Lucky Miles Film Review - An Official 2007 AFI Fest Selection

                             

Most movies are about love. What comes in second is probably the classic struggle of good versus evil. But I think if there can be a third contender that is universal for most people, it’s the theme being lost. Whether it is lost a strange land, or lost in an emotional state, we have all been lost at one time or another. Australian filmmaker Michael James Rowland has taken three immigrants, displaced them in a strange land, thrown in a few “Survivor” elements, added another cup of odd humor and given us the film Lucky Miles.

Lost in translation

 

Arun (Kenneth Moraleda), a young Cambodian man, is going to meet his father for the first time in the city of Perth. Armed with a map, that he can sort of read, he has taken a boat with a Japanese fisherman to a remote shore of Australian, entering the country illegally. Along with several other men, he treks east where they find a small town after a day’s walk. They ask about the next bus to the city. Fortunately he is not in the small café when the police come to arrest them all. Seeing the fate of the others sends him running in the opposite direction.

Youssif (Rodney Afif), an Iraqi structural engineer, is fleeting his country in search of diplomatic asylum after the murder of his family and friends. He finds himself on a Japanese fishing boat, which drops him and several other men off at a remote shore of Australia. The fisherman lies about a bus that can be caught just at the top of the dune, and Youssif finds himself trekking with a group of Iraqi men headed west. There is one man in this group that has appointed himself leader of the group. He speaks with certainty about everything, but that does not stop Youssif from questioning him. The first chance the man gets, he chase Youssif off with a knife sending him running in the opposite direction.

Indonesian Ramelan (Srisacd Sacdpraseuth) has his mother to thank for the job on his uncle’s fishing boat, even if the job is helping his uncle to transport illegals to the shores of Australia. But he only has himself to blame when he drops his lighter into the small boat’s engine and causes a fire, thus sinking the boat and landing the three sailors on said abandoned shore. Not thinking about which direction, Ramelan takes off running as soon as he hits the beach because he knows if his uncle catches him, he will kill him.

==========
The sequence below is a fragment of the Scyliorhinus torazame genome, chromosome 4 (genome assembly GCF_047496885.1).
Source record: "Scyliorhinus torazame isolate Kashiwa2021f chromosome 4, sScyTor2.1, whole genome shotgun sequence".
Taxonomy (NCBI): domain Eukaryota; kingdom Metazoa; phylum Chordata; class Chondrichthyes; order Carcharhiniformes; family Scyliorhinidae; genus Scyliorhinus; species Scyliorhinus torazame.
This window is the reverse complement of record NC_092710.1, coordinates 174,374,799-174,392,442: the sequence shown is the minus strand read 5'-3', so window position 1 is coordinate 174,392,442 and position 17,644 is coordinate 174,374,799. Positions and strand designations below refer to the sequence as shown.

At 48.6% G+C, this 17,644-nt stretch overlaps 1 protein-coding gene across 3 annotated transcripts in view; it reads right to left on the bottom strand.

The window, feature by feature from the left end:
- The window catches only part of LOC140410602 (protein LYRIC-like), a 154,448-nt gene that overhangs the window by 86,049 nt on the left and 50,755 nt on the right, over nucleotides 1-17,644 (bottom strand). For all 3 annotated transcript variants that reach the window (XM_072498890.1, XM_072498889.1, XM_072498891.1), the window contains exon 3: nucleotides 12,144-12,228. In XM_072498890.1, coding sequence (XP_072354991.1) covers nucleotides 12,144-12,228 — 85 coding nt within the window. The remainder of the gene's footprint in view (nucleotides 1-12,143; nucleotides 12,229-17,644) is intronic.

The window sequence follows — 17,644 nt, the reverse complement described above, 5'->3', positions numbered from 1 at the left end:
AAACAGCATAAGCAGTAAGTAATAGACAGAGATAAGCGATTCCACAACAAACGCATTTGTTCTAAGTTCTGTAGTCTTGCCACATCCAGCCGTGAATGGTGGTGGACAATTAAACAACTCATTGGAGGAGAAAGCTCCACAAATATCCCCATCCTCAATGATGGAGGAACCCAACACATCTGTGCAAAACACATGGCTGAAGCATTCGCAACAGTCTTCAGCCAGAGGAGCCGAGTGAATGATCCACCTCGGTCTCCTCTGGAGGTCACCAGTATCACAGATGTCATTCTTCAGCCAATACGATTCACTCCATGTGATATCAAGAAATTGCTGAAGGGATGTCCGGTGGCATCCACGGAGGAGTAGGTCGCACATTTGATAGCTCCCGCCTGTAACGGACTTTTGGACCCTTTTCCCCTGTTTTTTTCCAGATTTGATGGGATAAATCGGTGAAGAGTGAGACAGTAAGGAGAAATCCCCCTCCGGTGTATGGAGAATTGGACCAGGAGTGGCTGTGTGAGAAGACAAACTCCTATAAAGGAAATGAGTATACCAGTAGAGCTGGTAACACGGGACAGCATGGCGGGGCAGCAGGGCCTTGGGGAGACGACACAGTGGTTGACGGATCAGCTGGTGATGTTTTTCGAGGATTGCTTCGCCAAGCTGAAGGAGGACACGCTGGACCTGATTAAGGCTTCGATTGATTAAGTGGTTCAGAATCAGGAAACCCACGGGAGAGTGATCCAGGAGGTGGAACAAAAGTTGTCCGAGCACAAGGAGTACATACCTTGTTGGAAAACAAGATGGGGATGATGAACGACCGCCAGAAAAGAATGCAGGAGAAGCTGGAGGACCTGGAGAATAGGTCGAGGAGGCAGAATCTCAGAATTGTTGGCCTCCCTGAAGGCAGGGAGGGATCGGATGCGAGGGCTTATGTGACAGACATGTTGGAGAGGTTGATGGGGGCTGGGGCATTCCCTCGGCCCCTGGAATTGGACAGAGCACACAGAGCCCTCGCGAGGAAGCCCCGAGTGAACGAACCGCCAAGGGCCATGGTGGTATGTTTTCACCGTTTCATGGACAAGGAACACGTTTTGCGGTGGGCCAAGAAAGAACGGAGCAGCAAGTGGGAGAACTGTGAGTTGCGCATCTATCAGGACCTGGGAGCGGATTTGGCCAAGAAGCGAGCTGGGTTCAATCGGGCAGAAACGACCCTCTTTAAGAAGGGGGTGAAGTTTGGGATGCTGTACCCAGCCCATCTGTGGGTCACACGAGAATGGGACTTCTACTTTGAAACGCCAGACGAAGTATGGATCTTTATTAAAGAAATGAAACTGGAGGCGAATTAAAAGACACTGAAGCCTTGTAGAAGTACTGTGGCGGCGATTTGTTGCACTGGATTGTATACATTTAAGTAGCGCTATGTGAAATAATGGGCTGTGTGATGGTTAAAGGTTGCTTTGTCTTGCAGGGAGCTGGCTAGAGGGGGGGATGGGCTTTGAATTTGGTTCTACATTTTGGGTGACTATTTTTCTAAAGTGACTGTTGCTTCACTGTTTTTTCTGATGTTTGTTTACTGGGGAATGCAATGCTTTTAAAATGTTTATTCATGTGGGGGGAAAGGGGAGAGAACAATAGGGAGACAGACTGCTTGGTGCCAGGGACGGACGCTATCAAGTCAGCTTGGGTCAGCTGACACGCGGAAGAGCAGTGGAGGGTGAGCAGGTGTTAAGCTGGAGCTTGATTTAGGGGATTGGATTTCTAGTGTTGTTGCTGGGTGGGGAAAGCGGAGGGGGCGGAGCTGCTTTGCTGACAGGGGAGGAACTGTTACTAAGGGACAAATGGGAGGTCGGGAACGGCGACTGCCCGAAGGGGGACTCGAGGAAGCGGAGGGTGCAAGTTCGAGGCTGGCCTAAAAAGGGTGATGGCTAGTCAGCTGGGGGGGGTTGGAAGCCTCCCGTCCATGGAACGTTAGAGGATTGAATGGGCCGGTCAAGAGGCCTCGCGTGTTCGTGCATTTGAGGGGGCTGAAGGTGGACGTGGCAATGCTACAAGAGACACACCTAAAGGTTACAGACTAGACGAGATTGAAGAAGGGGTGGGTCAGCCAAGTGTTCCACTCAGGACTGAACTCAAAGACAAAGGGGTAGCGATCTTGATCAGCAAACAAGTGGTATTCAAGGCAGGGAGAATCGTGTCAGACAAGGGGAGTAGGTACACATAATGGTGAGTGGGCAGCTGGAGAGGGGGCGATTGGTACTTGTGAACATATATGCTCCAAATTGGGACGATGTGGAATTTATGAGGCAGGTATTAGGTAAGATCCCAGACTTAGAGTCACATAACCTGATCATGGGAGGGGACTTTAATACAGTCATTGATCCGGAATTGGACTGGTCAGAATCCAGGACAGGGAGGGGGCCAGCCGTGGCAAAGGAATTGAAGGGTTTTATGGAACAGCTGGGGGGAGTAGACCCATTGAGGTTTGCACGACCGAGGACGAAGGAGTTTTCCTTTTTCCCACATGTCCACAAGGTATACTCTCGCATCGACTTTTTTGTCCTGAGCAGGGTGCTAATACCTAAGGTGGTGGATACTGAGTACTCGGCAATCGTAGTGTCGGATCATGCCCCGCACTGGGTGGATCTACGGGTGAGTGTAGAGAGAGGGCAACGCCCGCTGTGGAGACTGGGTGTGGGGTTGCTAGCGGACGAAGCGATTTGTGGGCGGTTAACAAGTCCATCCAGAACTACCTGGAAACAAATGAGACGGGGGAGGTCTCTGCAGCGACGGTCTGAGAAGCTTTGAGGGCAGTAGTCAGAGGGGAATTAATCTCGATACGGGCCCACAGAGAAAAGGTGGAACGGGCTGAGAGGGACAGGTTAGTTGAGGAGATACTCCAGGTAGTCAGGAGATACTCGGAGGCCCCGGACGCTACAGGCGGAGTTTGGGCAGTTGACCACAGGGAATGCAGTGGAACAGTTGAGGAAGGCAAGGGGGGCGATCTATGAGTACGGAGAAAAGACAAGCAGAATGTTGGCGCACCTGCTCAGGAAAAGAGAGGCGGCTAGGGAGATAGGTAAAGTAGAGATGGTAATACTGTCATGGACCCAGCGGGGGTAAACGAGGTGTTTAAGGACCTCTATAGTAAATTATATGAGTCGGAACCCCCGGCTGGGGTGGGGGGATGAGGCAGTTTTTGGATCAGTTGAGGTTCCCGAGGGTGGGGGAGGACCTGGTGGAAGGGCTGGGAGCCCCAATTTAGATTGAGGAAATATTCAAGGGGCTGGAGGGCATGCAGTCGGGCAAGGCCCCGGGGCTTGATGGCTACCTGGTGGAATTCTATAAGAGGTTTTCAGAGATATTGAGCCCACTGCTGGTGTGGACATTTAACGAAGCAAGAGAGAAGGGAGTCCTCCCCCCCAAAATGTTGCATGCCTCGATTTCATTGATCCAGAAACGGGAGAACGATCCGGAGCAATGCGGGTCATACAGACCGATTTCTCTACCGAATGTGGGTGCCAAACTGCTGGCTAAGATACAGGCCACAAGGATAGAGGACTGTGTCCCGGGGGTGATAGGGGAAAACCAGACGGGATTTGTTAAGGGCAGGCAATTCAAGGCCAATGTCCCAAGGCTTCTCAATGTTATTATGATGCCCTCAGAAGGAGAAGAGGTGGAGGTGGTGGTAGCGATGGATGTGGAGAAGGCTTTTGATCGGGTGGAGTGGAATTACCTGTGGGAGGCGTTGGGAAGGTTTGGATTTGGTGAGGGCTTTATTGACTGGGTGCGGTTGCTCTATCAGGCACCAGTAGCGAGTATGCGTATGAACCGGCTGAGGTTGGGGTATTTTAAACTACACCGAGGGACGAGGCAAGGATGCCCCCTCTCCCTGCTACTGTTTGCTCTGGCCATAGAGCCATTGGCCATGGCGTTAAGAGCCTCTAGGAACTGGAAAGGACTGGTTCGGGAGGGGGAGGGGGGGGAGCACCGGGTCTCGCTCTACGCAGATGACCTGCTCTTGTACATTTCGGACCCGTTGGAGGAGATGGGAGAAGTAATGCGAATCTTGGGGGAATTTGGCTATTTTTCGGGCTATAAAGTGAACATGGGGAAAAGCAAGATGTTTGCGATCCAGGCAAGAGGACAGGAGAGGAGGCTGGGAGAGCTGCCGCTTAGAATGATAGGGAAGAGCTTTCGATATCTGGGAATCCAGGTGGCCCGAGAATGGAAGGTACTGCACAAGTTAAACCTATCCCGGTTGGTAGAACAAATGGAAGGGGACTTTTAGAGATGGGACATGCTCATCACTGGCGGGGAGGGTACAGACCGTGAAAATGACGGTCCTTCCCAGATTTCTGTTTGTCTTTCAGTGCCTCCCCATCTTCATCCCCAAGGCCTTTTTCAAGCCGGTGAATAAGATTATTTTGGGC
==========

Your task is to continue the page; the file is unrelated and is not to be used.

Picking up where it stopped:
Kenneth Moraleda & Rodney Afif in "Lucky Miles"

 

Eventually the three wanderers run into each other; the first two physically do. They falter as a group trying to make their way across the Australian desert with very little water. Trust does not come easy between the three men. However, they soon realize that the only way they are going to survive is if they work together.

 

 

Lucky Miles uses vintage slapstick a la The Three Stooges and moments of classic confusion that one might find in an I Love Lucy episode. It takes more twists and turns than an Alabama country road. And the trio of border patrolmen (Glenn Shea, Don Hany & Sean Mununggurr) are great for more than a few laughs as they pursuit the elusive “two men” who came ashore by boat.

This film says a lot about people overcoming their differences in culture and beliefs when unified by a common struggle for survive. Each character is an outcast in their respective world. Yet they happily, successfully belong to each other in this dire and strange circumstance.

Rodney Afif & Srisacd Sacdpraseuth in "Lucky Miles"

The bookends aren’t really needed. I rather prefer the film without them because it puts me in the frame of mind for a different movie – twice. The sound during the screen what not great, but I am going to decide that this particular screening copy was poor. I forgive the audio for the good content and hope they get it right by the time it hits the Laemmel Theaters. It’s a funny and touching story about belong that most audience will enjoy.

Lucky Miles is the only Australian film of the 2007 AFI Fest, featuring the languages of English, Khmer, Arabic and Indonesian with English subtitles.

For ticketing information please phone 1.866.AFI FEST

or email [email protected]

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